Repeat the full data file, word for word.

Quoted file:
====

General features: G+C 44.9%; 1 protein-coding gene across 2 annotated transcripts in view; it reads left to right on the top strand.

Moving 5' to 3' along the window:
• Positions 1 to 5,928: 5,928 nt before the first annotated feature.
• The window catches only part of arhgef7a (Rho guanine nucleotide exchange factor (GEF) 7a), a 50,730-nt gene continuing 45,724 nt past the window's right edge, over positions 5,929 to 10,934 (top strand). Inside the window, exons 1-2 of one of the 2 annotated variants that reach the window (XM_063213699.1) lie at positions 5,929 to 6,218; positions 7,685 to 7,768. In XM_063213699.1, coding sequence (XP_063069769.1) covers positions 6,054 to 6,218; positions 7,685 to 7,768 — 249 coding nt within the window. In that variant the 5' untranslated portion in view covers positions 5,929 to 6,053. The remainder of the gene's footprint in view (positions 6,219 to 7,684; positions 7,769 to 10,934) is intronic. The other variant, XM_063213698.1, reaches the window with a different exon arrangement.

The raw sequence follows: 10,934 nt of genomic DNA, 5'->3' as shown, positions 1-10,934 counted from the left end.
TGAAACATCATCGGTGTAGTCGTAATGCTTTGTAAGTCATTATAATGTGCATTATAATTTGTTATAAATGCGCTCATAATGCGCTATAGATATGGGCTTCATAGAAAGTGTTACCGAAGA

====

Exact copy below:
General features: G+C 44.9%; 1 protein-coding gene across 2 annotated transcripts in view; it reads left to right on the top strand.

Moving 5' to 3' along the window:
• Positions 1 to 5,928: 5,928 nt before the first annotated feature.
• The window catches only part of arhgef7a (Rho guanine nucleotide exchange factor (GEF) 7a), a 50,730-nt gene continuing 45,724 nt past the window's right edge, over positions 5,929 to 10,934 (top strand). Inside the window, exons 1-2 of one of the 2 annotated variants that reach the window (XM_063213699.1) lie at positions 5,929 to 6,218; positions 7,685 to 7,768. In XM_063213699.1, coding sequence (XP_063069769.1) covers positions 6,054 to 6,218; positions 7,685 to 7,768 — 249 coding nt within the window. In that variant the 5' untranslated portion in view covers positions 5,929 to 6,053. The remainder of the gene's footprint in view (positions 6,219 to 7,684; positions 7,769 to 10,934) is intronic. The other variant, XM_063213698.1, reaches the window with a different exon arrangement.

The raw sequence follows: 10,934 nt of genomic DNA, 5'->3' as shown, positions 1-10,934 counted from the left end.
TGAAACATCATCGGTGTAGTCGTAATGCTTTGTAAGTCATTATAATGTGCATTATAATTTGTTATAAATGCGCTCATAATGCGCTATAGATATGGGCTTCATAGAAAGTGTTACCGAAGA